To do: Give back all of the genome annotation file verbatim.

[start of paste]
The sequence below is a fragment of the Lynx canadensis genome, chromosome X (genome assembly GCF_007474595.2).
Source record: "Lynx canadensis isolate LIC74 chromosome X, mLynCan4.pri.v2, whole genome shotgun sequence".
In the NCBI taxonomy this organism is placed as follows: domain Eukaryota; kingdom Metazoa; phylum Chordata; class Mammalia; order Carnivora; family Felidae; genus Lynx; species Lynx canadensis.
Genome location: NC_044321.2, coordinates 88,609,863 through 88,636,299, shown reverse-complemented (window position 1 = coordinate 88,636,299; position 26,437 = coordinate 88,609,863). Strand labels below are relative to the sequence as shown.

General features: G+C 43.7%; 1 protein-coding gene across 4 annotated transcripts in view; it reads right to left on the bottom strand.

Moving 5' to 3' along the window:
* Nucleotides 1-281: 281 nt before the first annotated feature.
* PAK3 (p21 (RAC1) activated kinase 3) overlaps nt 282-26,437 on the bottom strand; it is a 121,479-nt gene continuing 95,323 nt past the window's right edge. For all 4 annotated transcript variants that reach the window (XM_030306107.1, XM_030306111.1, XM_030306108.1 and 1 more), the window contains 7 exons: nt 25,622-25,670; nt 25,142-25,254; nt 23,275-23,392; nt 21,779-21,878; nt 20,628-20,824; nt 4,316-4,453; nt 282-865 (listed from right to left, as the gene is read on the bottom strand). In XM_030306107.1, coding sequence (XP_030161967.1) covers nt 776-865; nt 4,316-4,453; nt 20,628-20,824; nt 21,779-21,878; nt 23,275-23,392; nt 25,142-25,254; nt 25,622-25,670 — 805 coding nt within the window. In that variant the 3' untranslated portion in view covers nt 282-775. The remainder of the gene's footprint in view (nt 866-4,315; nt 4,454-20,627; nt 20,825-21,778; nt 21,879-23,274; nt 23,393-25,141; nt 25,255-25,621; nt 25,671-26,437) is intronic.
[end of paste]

The sequence below is a fragment of the Lynx canadensis genome, chromosome X (genome assembly GCF_007474595.2).
Source record: "Lynx canadensis isolate LIC74 chromosome X, mLynCan4.pri.v2, whole genome shotgun sequence".
In the NCBI taxonomy this organism is placed as follows: domain Eukaryota; kingdom Metazoa; phylum Chordata; class Mammalia; order Carnivora; family Felidae; genus Lynx; species Lynx canadensis.
Genome location: NC_044321.2, coordinates 88,609,863 through 88,636,299, shown reverse-complemented (window position 1 = coordinate 88,636,299; position 26,437 = coordinate 88,609,863). Strand labels below are relative to the sequence as shown.

General features: G+C 43.7%; 1 protein-coding gene across 4 annotated transcripts in view; it reads right to left on the bottom strand.

Moving 5' to 3' along the window:
* Nucleotides 1-281: 281 nt before the first annotated feature.
* PAK3 (p21 (RAC1) activated kinase 3) overlaps nt 282-26,437 on the bottom strand; it is a 121,479-nt gene continuing 95,323 nt past the window's right edge. For all 4 annotated transcript variants that reach the window (XM_030306107.1, XM_030306111.1, XM_030306108.1 and 1 more), the window contains 7 exons: nt 25,622-25,670; nt 25,142-25,254; nt 23,275-23,392; nt 21,779-21,878; nt 20,628-20,824; nt 4,316-4,453; nt 282-865 (listed from right to left, as the gene is read on the bottom strand). In XM_030306107.1, coding sequence (XP_030161967.1) covers nt 776-865; nt 4,316-4,453; nt 20,628-20,824; nt 21,779-21,878; nt 23,275-23,392; nt 25,142-25,254; nt 25,622-25,670 — 805 coding nt within the window. In that variant the 3' untranslated portion in view covers nt 282-775. The remainder of the gene's footprint in view (nt 866-4,315; nt 4,454-20,627; nt 20,825-21,778; nt 21,879-23,274; nt 23,393-25,141; nt 25,255-25,621; nt 25,671-26,437) is intronic.